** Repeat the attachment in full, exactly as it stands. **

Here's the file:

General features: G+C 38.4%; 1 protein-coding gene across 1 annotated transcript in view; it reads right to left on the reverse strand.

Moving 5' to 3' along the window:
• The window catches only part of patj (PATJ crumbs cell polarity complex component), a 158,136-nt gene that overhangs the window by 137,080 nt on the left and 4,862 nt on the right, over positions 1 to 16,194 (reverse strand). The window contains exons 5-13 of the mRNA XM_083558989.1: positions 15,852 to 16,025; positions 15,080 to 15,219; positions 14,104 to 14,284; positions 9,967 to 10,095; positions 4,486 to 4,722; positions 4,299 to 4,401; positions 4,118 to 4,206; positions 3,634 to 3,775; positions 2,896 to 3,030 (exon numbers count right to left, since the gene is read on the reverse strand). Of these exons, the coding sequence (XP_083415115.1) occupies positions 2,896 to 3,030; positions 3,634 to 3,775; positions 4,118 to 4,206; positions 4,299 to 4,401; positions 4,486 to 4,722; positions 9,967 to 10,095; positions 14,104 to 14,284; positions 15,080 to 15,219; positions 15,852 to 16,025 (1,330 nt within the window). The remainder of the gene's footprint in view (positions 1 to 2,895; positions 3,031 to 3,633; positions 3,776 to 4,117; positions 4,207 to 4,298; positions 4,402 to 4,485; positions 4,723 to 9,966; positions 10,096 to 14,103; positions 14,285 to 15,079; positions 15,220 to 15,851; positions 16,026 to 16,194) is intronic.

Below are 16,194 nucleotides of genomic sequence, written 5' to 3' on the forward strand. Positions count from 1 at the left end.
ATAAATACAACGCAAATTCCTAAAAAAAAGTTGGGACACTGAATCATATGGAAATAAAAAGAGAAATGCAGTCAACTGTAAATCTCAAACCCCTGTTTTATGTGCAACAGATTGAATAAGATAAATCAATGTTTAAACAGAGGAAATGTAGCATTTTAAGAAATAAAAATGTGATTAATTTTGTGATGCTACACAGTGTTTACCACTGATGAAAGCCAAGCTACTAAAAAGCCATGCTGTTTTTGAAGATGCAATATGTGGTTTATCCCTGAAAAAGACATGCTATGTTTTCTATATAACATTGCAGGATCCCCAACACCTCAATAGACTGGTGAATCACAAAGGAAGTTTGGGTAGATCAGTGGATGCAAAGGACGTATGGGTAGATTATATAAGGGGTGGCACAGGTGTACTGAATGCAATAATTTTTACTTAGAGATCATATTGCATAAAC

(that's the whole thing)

General features: G+C 38.4%; 1 protein-coding gene across 1 annotated transcript in view; it reads right to left on the reverse strand.

Moving 5' to 3' along the window:
• The window catches only part of patj (PATJ crumbs cell polarity complex component), a 158,136-nt gene that overhangs the window by 137,080 nt on the left and 4,862 nt on the right, over positions 1 to 16,194 (reverse strand). The window contains exons 5-13 of the mRNA XM_083558989.1: positions 15,852 to 16,025; positions 15,080 to 15,219; positions 14,104 to 14,284; positions 9,967 to 10,095; positions 4,486 to 4,722; positions 4,299 to 4,401; positions 4,118 to 4,206; positions 3,634 to 3,775; positions 2,896 to 3,030 (exon numbers count right to left, since the gene is read on the reverse strand). Of these exons, the coding sequence (XP_083415115.1) occupies positions 2,896 to 3,030; positions 3,634 to 3,775; positions 4,118 to 4,206; positions 4,299 to 4,401; positions 4,486 to 4,722; positions 9,967 to 10,095; positions 14,104 to 14,284; positions 15,080 to 15,219; positions 15,852 to 16,025 (1,330 nt within the window). The remainder of the gene's footprint in view (positions 1 to 2,895; positions 3,031 to 3,633; positions 3,776 to 4,117; positions 4,207 to 4,298; positions 4,402 to 4,485; positions 4,723 to 9,966; positions 10,096 to 14,103; positions 14,285 to 15,079; positions 15,220 to 15,851; positions 16,026 to 16,194) is intronic.

Below are 16,194 nucleotides of genomic sequence, written 5' to 3' on the forward strand. Positions count from 1 at the left end.
ATAAATACAACGCAAATTCCTAAAAAAAAGTTGGGACACTGAATCATATGGAAATAAAAAGAGAAATGCAGTCAACTGTAAATCTCAAACCCCTGTTTTATGTGCAACAGATTGAATAAGATAAATCAATGTTTAAACAGAGGAAATGTAGCATTTTAAGAAATAAAAATGTGATTAATTTTGTGATGCTACACAGTGTTTACCACTGATGAAAGCCAAGCTACTAAAAAGCCATGCTGTTTTTGAAGATGCAATATGTGGTTTATCCCTGAAAAAGACATGCTATGTTTTCTATATAACATTGCAGGATCCCCAACACCTCAATAGACTGGTGAATCACAAAGGAAGTTTGGGTAGATCAGTGGATGCAAAGGACGTATGGGTAGATTATATAAGGGGTGGCACAGGTGTACTGAATGCAATAATTTTTACTTAGAGATCATATTGCATAAAC